Your Relationship With Your Partner
Couples often talk about feeling closer in the days after the birth when they are excited and feeling joyful about their new baby. However, after a period of time, usually within the first months, interrupted sleep, increased household responsibilities, and work and financial pressures lead many couples to report a significant increase in personal stress. Each partner feels both their own individual stresses and the stresses on the family system as a whole. Sometimes, this can lead to increased conflict, relationship problems, and sometimes poor mental health outcomes. Some new fathers who are in paid work cope by working more or getting home from work later in the day to avoid the household responsilities and potential conflict with their partner. Of course, this does not resolve the issues, and in fact it could make them worse with time. A more positive step is to have a talk with your partner at the earliest signs of stress and discuss how you can work together to better manage these normal changes that can occur.
Will I ever have sex again?
Although many men talk about the changes in the frequency of sex following their arrival of their new baby, there may also be an underlying need for affection, closeness, and intimacy with their partner. Some fathers may struggle with this aspect of their experience after their child is born. Some normal and expected changes can be:
- Physical changes to your partner’s body.
- Changes in the way that you and your partner now view your sex life, and this view can be very different between men and women post-birth.
- Your partner feeling and expressing that she is “all touched out” because of breastfeeding, handling the baby, and settling activities
- You may be confused about your partners breast ‘status’, their changes, and their role in breastfeeding but maybe not in relation to sexual intimacy (as may have been the case).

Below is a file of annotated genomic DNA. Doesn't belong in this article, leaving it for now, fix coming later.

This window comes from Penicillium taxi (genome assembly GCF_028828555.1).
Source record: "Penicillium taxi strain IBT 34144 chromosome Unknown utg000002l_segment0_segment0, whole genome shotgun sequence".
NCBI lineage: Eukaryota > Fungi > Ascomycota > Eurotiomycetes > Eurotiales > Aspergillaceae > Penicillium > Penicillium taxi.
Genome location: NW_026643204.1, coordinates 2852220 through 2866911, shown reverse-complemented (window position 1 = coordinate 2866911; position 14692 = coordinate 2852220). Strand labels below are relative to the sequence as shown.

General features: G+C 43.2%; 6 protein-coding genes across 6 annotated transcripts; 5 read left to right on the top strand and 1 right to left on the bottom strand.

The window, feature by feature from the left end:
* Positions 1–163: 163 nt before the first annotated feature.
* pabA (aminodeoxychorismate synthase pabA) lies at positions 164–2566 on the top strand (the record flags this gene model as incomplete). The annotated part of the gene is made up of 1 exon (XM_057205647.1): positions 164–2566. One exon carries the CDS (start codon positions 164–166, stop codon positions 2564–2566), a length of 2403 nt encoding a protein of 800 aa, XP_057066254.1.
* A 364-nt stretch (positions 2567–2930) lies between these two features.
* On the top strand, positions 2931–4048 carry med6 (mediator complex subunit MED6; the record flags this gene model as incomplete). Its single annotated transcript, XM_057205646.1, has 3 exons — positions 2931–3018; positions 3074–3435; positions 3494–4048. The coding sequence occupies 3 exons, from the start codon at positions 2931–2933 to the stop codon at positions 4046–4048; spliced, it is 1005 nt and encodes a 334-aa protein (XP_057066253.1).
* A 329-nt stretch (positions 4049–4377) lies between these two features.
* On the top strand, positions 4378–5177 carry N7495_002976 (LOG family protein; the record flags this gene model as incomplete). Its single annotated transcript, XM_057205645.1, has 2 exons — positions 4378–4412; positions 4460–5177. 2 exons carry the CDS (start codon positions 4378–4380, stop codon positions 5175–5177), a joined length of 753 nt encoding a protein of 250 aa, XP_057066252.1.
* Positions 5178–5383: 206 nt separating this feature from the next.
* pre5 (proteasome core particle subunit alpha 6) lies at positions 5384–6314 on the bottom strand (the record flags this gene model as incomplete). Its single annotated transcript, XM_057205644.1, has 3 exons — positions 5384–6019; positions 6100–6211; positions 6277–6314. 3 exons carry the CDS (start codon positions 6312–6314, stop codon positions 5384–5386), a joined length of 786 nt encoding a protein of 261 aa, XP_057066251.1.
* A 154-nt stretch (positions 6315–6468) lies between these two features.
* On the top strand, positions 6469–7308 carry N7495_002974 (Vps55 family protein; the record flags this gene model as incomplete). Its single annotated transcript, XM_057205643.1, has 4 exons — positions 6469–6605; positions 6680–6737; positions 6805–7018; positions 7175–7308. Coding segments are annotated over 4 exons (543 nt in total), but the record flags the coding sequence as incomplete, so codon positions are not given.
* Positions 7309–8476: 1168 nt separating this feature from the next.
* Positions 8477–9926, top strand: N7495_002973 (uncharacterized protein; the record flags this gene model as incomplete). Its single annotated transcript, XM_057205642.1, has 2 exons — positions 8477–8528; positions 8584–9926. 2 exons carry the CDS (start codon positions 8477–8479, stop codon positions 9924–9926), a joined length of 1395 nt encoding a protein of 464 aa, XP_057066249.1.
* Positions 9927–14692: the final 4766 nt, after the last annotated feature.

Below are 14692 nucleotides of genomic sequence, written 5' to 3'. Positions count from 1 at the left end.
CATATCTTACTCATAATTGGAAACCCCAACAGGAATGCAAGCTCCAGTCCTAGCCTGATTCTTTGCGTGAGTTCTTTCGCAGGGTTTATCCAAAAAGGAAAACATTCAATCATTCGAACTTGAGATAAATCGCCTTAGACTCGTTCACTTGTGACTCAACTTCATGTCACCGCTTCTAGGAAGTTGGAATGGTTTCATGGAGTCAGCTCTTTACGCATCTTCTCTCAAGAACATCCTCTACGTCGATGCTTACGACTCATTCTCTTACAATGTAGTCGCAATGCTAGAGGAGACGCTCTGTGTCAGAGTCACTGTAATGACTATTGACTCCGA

- Postnatal Depression (PND). Research has shown that there may be a significant decrease in sexual interest when a person is experiencing depression and/or using anti-depressant medication. Many couples report these are difficult issues to openly discuss. It can be useful to use a counsellor or other professional support to provide a neutral and safe place where these discussions can take place.
It is very important for couples to openly discuss their roles within the home and outside the home. These roles automatically change once a baby comes along. Three areas of change in time-demands include paid work, house work, and daily infant care. If you are a father who wants to be actively involved in your baby’s life, working long hours will be a potential barrier to that goal. Also, it may be unhealthy for your partner to be spending all her time at home caring for the baby, at the expense of previously enjoyed activities like exercise, socialising, lunch dates, and sport. It is helpful to discuss how the increased workload will be shared. Also, both partners can try to respect the amount of the work that the other is putting in, whether it’s paid or unpaid, and cooperate together as a team. Open communication, planning, and flexibility can help to alleviate the stress of parenting in the early years and make the whole experience that much more enjoyable.
Extended family on yours and your partner’s sides can be very supportive, practically and emotionally. At other times they might be intrusive and tiring. This can be a delicate area at the time of parenting a new baby because each partner will often like to have the support of his or her own family. It may be helpful to discuss this area with your partner. What support do you need? What do you both want? A useful rule of thumb is to accept any reasonable offer of support, because it can help so much in the early period. However, ultimately it is up to you and your partner to decide what’s best for your new family and how you want to manage the everyday needs of parenting.
Postnatal Depression, Anxiety and Stress (PND)
Having a new baby increases the risk for PND-related problems, in both new mothers and fathers. In fact, up to 1 in every 6 new mums in Australia can experience PND – and about half of all of their partners! A new baby coming into your life is a joyful, happy, amazing time and sometimes one of the most challenging. If you feel that you or your partner may be suffering depression, anxiety, or undue stress, make sure that you talk to each other and maybe supportive, understanding friends and family about your concerns. If you think that it’s not something that you can deal with on your own or with your partner and family, then seek out some professional support. Don’t let things go on for too long, recovery can be hard for many. Getting advice and information for yourself and your partner is a strong, positive action to take.
For support you can contact...
Your local child health nurse: 1800 022 222
The Ngala Helpline (including DadsWA): (08) 9368 9368
Beyondblue Australia: http://www.beyondblue.org.au/index.aspx?link_id=94
Post Antenatal Depression Association (PANDA): 1300 726 306 http://www.panda.org.au/
The West Australian Perinatal Mental Health Unit: (08) 9340 1795